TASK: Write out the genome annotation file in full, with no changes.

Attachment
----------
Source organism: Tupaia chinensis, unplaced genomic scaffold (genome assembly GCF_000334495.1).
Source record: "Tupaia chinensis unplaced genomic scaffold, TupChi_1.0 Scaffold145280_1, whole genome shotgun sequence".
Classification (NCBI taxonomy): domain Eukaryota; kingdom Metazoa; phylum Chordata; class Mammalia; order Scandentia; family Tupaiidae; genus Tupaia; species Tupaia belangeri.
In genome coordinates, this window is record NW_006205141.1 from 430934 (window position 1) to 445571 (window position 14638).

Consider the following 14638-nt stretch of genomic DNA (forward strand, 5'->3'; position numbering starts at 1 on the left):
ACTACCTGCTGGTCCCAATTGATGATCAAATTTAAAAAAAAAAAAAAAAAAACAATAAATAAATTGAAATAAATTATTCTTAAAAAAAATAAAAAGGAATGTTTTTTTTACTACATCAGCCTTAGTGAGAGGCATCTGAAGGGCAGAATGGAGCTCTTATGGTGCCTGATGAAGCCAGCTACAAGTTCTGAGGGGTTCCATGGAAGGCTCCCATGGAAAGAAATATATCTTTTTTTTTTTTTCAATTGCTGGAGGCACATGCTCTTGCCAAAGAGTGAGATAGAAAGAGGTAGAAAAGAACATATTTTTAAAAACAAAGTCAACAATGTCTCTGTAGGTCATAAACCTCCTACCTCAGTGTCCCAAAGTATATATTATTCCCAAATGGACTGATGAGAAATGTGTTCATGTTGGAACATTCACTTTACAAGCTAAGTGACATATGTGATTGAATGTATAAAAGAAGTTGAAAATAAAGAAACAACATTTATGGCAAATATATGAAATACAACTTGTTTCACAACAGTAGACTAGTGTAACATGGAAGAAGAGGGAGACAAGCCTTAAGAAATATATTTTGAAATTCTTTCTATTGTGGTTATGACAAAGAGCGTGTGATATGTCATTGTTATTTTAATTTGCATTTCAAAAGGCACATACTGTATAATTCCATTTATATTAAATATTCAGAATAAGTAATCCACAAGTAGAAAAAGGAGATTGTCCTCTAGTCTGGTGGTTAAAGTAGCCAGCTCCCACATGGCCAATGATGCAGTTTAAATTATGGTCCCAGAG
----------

Source organism: Tupaia chinensis, unplaced genomic scaffold (genome assembly GCF_000334495.1).
Source record: "Tupaia chinensis unplaced genomic scaffold, TupChi_1.0 Scaffold145280_1, whole genome shotgun sequence".
Classification (NCBI taxonomy): domain Eukaryota; kingdom Metazoa; phylum Chordata; class Mammalia; order Scandentia; family Tupaiidae; genus Tupaia; species Tupaia belangeri.
In genome coordinates, this window is record NW_006205141.1 from 430934 (window position 1) to 445571 (window position 14638).

Consider the following 14638-nt stretch of genomic DNA (forward strand, 5'->3'; position numbering starts at 1 on the left):
ACTACCTGCTGGTCCCAATTGATGATCAAATTTAAAAAAAAAAAAAAAAAAACAATAAATAAATTGAAATAAATTATTCTTAAAAAAAATAAAAAGGAATGTTTTTTTTACTACATCAGCCTTAGTGAGAGGCATCTGAAGGGCAGAATGGAGCTCTTATGGTGCCTGATGAAGCCAGCTACAAGTTCTGAGGGGTTCCATGGAAGGCTCCCATGGAAAGAAATATATCTTTTTTTTTTTTTCAATTGCTGGAGGCACATGCTCTTGCCAAAGAGTGAGATAGAAAGAGGTAGAAAAGAACATATTTTTAAAAACAAAGTCAACAATGTCTCTGTAGGTCATAAACCTCCTACCTCAGTGTCCCAAAGTATATATTATTCCCAAATGGACTGATGAGAAATGTGTTCATGTTGGAACATTCACTTTACAAGCTAAGTGACATATGTGATTGAATGTATAAAAGAAGTTGAAAATAAAGAAACAACATTTATGGCAAATATATGAAATACAACTTGTTTCACAACAGTAGACTAGTGTAACATGGAAGAAGAGGGAGACAAGCCTTAAGAAATATATTTTGAAATTCTTTCTATTGTGGTTATGACAAAGAGCGTGTGATATGTCATTGTTATTTTAATTTGCATTTCAAAAGGCACATACTGTATAATTCCATTTATATTAAATATTCAGAATAAGTAATCCACAAGTAGAAAAAGGAGATTGTCCTCTAGTCTGGTGGTTAAAGTAGCCAGCTCCCACATGGCCAATGATGCAGTTTAAATTATGGTCCCAGAG